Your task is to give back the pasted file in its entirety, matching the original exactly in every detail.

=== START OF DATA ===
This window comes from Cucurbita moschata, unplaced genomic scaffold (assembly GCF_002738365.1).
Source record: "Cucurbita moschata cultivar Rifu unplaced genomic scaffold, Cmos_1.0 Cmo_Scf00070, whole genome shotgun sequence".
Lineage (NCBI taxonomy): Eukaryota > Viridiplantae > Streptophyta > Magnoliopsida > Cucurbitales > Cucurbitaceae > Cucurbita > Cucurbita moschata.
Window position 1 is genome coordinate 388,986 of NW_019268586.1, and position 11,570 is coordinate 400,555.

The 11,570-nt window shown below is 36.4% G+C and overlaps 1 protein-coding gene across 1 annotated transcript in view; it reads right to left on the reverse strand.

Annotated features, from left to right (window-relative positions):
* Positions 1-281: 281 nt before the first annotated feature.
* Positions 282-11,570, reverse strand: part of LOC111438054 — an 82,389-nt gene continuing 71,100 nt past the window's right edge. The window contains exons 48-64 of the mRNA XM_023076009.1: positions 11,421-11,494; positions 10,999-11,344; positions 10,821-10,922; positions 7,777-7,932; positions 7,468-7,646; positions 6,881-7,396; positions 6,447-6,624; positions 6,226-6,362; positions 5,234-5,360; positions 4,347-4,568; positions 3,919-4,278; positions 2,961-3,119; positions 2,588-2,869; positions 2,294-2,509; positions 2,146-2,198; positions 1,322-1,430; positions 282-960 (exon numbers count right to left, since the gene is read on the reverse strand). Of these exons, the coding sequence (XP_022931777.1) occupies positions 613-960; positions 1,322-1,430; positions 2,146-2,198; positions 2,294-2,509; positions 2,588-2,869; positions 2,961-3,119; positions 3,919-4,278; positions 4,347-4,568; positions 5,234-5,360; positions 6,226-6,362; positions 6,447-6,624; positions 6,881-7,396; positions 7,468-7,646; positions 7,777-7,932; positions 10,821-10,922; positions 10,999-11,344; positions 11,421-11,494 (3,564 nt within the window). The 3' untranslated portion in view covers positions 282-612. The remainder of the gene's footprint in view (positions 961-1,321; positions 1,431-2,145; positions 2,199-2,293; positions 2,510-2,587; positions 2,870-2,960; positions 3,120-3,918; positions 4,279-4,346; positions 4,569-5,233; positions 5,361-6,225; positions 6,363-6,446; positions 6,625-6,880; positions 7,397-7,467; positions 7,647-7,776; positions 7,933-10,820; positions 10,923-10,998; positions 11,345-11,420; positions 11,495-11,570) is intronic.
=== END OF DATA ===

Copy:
This window comes from Cucurbita moschata, unplaced genomic scaffold (assembly GCF_002738365.1).
Source record: "Cucurbita moschata cultivar Rifu unplaced genomic scaffold, Cmos_1.0 Cmo_Scf00070, whole genome shotgun sequence".
Lineage (NCBI taxonomy): Eukaryota > Viridiplantae > Streptophyta > Magnoliopsida > Cucurbitales > Cucurbitaceae > Cucurbita > Cucurbita moschata.
Window position 1 is genome coordinate 388,986 of NW_019268586.1, and position 11,570 is coordinate 400,555.

The 11,570-nt window shown below is 36.4% G+C and overlaps 1 protein-coding gene across 1 annotated transcript in view; it reads right to left on the reverse strand.

Annotated features, from left to right (window-relative positions):
* Positions 1-281: 281 nt before the first annotated feature.
* Positions 282-11,570, reverse strand: part of LOC111438054 — an 82,389-nt gene continuing 71,100 nt past the window's right edge. The window contains exons 48-64 of the mRNA XM_023076009.1: positions 11,421-11,494; positions 10,999-11,344; positions 10,821-10,922; positions 7,777-7,932; positions 7,468-7,646; positions 6,881-7,396; positions 6,447-6,624; positions 6,226-6,362; positions 5,234-5,360; positions 4,347-4,568; positions 3,919-4,278; positions 2,961-3,119; positions 2,588-2,869; positions 2,294-2,509; positions 2,146-2,198; positions 1,322-1,430; positions 282-960 (exon numbers count right to left, since the gene is read on the reverse strand). Of these exons, the coding sequence (XP_022931777.1) occupies positions 613-960; positions 1,322-1,430; positions 2,146-2,198; positions 2,294-2,509; positions 2,588-2,869; positions 2,961-3,119; positions 3,919-4,278; positions 4,347-4,568; positions 5,234-5,360; positions 6,226-6,362; positions 6,447-6,624; positions 6,881-7,396; positions 7,468-7,646; positions 7,777-7,932; positions 10,821-10,922; positions 10,999-11,344; positions 11,421-11,494 (3,564 nt within the window). The 3' untranslated portion in view covers positions 282-612. The remainder of the gene's footprint in view (positions 961-1,321; positions 1,431-2,145; positions 2,199-2,293; positions 2,510-2,587; positions 2,870-2,960; positions 3,120-3,918; positions 4,279-4,346; positions 4,569-5,233; positions 5,361-6,225; positions 6,363-6,446; positions 6,625-6,880; positions 7,397-7,467; positions 7,647-7,776; positions 7,933-10,820; positions 10,923-10,998; positions 11,345-11,420; positions 11,495-11,570) is intronic.